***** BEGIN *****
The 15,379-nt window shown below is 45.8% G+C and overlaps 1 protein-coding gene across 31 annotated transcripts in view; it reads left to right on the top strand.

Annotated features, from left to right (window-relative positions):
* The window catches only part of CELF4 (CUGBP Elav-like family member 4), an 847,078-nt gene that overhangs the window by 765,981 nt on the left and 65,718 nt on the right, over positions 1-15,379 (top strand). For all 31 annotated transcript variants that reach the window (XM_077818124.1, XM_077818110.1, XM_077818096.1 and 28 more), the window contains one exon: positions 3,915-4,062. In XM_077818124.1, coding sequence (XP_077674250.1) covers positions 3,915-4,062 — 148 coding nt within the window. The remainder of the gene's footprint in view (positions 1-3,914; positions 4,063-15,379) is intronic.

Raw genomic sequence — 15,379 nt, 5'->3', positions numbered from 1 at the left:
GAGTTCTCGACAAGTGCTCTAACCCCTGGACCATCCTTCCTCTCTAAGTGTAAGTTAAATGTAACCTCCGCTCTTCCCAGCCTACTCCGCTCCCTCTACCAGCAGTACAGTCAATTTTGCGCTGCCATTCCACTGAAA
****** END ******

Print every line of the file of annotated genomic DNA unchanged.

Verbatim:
The 15,379-nt window shown below is 45.8% G+C and overlaps 1 protein-coding gene across 31 annotated transcripts in view; it reads left to right on the top strand.

Annotated features, from left to right (window-relative positions):
* The window catches only part of CELF4 (CUGBP Elav-like family member 4), an 847,078-nt gene that overhangs the window by 765,981 nt on the left and 65,718 nt on the right, over positions 1-15,379 (top strand). For all 31 annotated transcript variants that reach the window (XM_077818124.1, XM_077818110.1, XM_077818096.1 and 28 more), the window contains one exon: positions 3,915-4,062. In XM_077818124.1, coding sequence (XP_077674250.1) covers positions 3,915-4,062 — 148 coding nt within the window. The remainder of the gene's footprint in view (positions 1-3,914; positions 4,063-15,379) is intronic.

Raw genomic sequence — 15,379 nt, 5'->3', positions numbered from 1 at the left:
GAGTTCTCGACAAGTGCTCTAACCCCTGGACCATCCTTCCTCTCTAAGTGTAAGTTAAATGTAACCTCCGCTCTTCCCAGCCTACTCCGCTCCCTCTACCAGCAGTACAGTCAATTTTGCGCTGCCATTCCACTGAAA